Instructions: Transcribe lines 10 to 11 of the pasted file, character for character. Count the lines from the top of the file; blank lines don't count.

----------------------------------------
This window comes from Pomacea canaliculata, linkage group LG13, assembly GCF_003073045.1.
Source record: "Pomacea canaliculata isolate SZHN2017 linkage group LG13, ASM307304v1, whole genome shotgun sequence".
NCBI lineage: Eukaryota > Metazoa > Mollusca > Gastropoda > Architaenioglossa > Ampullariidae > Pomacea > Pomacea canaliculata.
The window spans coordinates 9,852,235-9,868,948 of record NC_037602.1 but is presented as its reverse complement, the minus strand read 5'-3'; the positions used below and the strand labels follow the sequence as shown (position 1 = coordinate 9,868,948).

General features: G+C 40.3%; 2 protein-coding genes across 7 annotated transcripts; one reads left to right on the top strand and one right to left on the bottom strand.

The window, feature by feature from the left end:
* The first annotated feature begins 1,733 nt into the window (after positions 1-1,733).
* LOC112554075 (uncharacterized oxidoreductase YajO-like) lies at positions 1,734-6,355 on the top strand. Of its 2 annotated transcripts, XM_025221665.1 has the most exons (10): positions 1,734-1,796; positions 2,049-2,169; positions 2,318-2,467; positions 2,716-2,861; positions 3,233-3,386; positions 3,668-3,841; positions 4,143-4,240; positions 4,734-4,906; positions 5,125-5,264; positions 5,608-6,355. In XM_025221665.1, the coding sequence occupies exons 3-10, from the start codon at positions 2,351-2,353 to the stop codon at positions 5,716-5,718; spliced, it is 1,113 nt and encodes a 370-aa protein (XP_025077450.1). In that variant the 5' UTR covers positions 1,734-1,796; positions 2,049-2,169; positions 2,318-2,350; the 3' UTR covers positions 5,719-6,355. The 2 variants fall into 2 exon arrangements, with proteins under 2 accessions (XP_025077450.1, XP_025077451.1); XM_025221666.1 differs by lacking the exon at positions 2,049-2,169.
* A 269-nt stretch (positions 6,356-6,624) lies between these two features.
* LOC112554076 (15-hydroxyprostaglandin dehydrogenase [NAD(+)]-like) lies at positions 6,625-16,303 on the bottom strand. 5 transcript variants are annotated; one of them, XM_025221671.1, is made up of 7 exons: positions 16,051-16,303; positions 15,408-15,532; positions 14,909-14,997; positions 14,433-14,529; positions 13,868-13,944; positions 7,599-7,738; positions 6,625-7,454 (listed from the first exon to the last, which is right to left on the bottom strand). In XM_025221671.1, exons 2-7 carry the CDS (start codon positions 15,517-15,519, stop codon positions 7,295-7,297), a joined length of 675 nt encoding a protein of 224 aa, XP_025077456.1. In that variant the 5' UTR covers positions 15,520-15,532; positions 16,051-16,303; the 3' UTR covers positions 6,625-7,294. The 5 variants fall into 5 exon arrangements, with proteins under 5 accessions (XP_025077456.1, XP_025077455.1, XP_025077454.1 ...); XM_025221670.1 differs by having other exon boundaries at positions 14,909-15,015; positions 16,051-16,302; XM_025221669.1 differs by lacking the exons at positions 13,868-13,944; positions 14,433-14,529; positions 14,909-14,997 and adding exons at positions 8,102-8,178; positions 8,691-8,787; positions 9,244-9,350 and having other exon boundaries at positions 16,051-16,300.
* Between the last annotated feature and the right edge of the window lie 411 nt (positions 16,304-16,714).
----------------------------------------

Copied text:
* LOC112554076 (15-hydroxyprostaglandin dehydrogenase [NAD(+)]-like) lies at positions 6,625-16,303 on the bottom strand. 5 transcript variants are annotated; one of them, XM_025221671.1, is made up of 7 exons: positions 16,051-16,303; positions 15,408-15,532; positions 14,909-14,997; positions 14,433-14,529; positions 13,868-13,944; positions 7,599-7,738; positions 6,625-7,454 (listed from the first exon to the last, which is right to left on the bottom strand). In XM_025221671.1, exons 2-7 carry the CDS (start codon positions 15,517-15,519, stop codon positions 7,295-7,297), a joined length of 675 nt encoding a protein of 224 aa, XP_025077456.1. In that variant the 5' UTR covers positions 15,520-15,532; positions 16,051-16,303; the 3' UTR covers positions 6,625-7,294. The 5 variants fall into 5 exon arrangements, with proteins under 5 accessions (XP_025077456.1, XP_025077455.1, XP_025077454.1 ...); XM_025221670.1 differs by having other exon boundaries at positions 14,909-15,015; positions 16,051-16,302; XM_025221669.1 differs by lacking the exons at positions 13,868-13,944; positions 14,433-14,529; positions 14,909-14,997 and adding exons at positions 8,102-8,178; positions 8,691-8,787; positions 9,244-9,350 and having other exon boundaries at positions 16,051-16,300.
* Between the last annotated feature and the right edge of the window lie 411 nt (positions 16,304-16,714).